Bolting beam to beam using hollow sections is not widely used - it can prove to be quite costly due to the welding of the various components of the joint. Also, the joint is exposed and is not particularly aesthetically pleasing (Though there is a hidden joint option, which we'll look at later)
That being said, below are a few examples of such connections:
Fig. 1 illustrates a typical connection using a Tee section welded to the end of the incoming member connecting to the Fin-Plate which is welded to the outside face of the supporting beam. The Tee may be a standard hot-rolled profile, or alternatively may be fabricated from plates. The incoming beam will therefore have a closed end.
Fig. 2 shows a variation of the former using a tongue plate which is welded to the inside of the profile extending to a depth not less than the depth of the beam. For large profiles the welding of the plate will not present a problem, but for smaller sections access to the weld may prove problematic, in which case the option shown in figure 3 may be more suitable.
Normally, this will result in a open ended beam, but often closure plate are welded to the beam end and tongue plate to seal the inside of the profile.
Fig. 3 shows a further variation using an extended tongue plate. In this case the plate is not welded inside the profile but is fitted into a slot cut into the top and bottom and welded from the outside. As with Fig. 3 - closure plates may be added.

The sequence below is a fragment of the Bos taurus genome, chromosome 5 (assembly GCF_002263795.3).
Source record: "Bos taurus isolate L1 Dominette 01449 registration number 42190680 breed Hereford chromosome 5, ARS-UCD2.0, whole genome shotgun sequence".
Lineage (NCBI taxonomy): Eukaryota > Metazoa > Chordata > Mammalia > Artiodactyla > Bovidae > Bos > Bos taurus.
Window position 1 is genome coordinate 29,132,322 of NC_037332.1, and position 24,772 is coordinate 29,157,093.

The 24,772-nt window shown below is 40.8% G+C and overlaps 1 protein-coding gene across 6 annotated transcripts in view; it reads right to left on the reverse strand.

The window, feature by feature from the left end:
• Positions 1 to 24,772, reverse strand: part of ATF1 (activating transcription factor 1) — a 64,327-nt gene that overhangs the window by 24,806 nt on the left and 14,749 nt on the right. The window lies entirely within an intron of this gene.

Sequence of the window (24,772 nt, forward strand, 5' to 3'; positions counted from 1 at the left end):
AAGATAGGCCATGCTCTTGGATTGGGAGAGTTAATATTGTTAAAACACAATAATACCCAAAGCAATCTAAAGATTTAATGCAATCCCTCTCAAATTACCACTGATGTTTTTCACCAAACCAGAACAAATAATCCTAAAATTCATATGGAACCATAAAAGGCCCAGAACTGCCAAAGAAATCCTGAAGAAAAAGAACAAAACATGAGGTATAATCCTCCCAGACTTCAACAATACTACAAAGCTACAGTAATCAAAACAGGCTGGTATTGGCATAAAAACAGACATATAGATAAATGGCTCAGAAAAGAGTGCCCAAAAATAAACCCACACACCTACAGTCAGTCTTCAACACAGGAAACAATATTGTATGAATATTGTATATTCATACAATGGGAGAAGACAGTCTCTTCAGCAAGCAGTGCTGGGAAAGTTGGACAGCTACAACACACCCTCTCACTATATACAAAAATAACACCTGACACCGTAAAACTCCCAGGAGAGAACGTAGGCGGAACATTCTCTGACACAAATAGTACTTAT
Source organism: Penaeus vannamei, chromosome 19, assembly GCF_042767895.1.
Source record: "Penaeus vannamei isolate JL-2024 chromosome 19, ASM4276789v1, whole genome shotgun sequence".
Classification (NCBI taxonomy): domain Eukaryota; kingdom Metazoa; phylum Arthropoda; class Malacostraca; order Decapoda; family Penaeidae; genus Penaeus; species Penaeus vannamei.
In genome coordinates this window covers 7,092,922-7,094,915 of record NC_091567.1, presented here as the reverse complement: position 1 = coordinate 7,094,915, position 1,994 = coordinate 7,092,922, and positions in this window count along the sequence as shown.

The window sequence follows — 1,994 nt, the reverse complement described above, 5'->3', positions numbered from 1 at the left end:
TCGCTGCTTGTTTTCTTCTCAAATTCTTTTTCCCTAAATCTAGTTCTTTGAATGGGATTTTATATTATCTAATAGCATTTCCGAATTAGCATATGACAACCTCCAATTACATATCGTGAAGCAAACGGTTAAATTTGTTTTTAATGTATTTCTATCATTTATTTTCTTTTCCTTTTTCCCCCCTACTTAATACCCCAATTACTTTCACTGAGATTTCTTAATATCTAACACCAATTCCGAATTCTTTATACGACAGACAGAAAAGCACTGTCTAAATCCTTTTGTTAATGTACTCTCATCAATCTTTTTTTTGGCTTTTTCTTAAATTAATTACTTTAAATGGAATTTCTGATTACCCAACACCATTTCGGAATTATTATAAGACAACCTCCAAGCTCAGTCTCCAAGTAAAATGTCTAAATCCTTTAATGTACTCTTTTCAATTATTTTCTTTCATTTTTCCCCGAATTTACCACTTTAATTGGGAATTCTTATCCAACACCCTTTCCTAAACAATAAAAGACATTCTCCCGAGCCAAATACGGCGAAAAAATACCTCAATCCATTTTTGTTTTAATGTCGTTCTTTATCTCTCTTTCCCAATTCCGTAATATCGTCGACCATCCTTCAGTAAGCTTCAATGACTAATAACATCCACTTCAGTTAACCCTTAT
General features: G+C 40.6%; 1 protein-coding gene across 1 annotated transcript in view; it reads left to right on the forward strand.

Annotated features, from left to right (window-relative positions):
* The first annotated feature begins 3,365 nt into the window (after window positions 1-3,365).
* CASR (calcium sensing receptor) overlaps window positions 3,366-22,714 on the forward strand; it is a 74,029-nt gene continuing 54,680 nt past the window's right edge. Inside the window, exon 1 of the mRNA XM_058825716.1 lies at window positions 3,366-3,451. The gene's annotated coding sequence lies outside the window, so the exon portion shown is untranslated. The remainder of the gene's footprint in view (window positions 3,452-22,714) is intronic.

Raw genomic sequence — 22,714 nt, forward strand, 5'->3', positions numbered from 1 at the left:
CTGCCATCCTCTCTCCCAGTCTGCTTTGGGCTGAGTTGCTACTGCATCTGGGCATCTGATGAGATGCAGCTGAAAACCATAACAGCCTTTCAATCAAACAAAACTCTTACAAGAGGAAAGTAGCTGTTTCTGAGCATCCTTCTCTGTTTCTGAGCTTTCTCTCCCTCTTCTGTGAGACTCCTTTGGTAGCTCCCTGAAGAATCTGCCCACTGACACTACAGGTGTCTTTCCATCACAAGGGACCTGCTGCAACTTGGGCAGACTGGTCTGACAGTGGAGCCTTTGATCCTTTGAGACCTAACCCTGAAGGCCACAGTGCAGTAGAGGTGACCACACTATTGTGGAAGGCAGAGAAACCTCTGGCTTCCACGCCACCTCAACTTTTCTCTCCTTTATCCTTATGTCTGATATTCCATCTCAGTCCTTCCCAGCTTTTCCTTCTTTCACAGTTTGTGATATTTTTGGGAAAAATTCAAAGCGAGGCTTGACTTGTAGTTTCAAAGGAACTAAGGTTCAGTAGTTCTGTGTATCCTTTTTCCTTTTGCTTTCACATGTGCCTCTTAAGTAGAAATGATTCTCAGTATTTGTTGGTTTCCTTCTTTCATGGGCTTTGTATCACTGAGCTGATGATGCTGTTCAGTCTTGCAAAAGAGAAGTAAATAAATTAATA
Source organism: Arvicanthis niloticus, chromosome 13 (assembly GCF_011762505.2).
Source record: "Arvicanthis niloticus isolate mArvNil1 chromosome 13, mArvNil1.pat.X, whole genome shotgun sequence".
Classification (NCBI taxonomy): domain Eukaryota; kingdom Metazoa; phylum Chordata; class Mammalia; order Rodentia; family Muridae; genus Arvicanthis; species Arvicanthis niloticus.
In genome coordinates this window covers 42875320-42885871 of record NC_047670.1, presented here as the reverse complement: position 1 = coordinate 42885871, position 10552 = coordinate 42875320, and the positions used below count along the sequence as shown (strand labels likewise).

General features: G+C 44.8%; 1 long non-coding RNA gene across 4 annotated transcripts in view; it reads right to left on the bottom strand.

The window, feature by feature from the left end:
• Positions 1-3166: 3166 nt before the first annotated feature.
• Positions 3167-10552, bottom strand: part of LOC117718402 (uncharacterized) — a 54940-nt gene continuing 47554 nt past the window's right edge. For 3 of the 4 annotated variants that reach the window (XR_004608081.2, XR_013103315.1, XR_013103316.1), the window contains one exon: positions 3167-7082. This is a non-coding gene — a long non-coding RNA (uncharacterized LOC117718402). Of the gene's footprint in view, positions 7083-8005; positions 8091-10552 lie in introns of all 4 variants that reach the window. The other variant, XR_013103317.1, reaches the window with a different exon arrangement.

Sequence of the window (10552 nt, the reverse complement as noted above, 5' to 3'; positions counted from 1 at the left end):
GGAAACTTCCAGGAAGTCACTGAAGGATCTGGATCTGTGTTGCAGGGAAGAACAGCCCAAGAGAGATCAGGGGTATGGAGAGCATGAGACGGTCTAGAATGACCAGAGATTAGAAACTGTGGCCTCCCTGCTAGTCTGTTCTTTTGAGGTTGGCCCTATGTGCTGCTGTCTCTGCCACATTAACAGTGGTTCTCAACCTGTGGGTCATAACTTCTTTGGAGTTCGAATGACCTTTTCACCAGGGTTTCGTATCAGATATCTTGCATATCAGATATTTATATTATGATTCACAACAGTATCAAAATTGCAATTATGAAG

Though these are listed as beam to beam connection options, they are more commonly found as Bracing Connections, which will be included in this series of articles.
As mentioned earlier, beam to beam fin plate connections can look a bit unsightly, but there is a method of 'hiding' the connection which is generally accepted by CIDECT, AISC and ISO illustrated below.
This works with the options illustrated in Figs. 2 and 3. The cover plates are defined as non-structural and are formed by cutting a profile in half wrapping around the joint. They are cut from a profile size matching that of the incoming beam.
They may be site welded after erection or alternatively, site bolted to tabs welded to the inside of the incoming beam profile. Either way, it's a lot of site work and should only be used at the discretion of the architect or engineer.
Connecting Open Section Beams to a Hollow Section
Connecting open section beams to a hollow section beam is much simpler, there is nothing to be done to the incoming beam except provide for the holes in the beam web to make the connection. The fin plate itself may be simply welded to the face of the hollow section supporting beam, as shown in fig. 7, or to counter the effects of the eccentricity (and resulting moments) the fin plate may be fitted into slots cut into the beam and welded.